Healthy eating, exercise, weight and body image : the closer I get the better I feel
Master of Arts
DisciplinePsychology : Clinical
SubjectBody weight (Psychological aspects)
Nutrition (Psychological aspects)
Body image in women
MetadataShow full item record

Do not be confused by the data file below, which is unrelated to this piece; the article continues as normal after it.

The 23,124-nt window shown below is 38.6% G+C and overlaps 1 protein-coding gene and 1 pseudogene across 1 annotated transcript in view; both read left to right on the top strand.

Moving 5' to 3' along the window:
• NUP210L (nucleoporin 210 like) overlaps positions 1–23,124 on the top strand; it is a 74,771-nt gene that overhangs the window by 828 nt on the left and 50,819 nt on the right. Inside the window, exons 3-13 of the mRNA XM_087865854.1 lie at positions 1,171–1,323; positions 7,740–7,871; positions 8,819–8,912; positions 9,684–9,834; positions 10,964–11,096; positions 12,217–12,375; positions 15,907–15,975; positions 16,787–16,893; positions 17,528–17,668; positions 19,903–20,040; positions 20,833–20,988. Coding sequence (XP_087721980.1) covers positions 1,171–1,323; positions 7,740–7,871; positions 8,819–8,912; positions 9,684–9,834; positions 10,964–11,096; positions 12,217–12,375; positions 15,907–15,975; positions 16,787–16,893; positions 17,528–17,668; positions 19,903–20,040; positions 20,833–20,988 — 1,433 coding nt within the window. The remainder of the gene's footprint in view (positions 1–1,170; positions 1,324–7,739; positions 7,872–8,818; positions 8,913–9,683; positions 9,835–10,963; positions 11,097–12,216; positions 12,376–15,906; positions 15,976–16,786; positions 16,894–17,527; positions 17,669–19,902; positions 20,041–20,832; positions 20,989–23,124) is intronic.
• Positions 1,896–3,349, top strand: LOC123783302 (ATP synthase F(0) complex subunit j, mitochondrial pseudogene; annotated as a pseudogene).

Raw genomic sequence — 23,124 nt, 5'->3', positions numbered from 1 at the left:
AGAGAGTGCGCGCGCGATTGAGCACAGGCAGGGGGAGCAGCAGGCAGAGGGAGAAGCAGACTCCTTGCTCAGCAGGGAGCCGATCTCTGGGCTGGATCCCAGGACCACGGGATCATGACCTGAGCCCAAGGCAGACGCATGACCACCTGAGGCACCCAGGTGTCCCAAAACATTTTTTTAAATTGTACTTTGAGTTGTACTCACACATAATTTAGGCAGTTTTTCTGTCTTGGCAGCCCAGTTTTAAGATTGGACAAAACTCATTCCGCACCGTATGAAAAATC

Many studies have found evidence showing that women are dissatisfied with their bodies. Self-discrepancy theory (Higgins, 1987) may be particularly applicable to this area of study due to the difference between the North American ideal of beauty and the reality of most women's bodies. Discrepancies may also be observed in areas related to healthy lifestyles such as eating and physical activity. In the present study, a sample of 121 undergraduate females were asked to rate their proximity to and valence of reaching their own definitions of healthy eating, body image, physical activity, and body weight. The participants were also asked to respond to questionnaires, which served as predictor variables. The present study had two main goals: (a) to determine what factors would predict proximity to the healthy definitions; and (b) to determine if valence of reaching these definitions would serve as a moderator variable. The results of hierarchical multiple regressions indicated that combinations of the nine predictor variables could predict the four different types of proximity. This study also found support in the areas of eating and body weight for the hypothesis that valence would moderate the relationship between the predictor variables and proximity. The overall results of this study indicated that the closer women are to reaching their healthy ideals, the more likely they are to also experience increased positive affect and better self-esteem.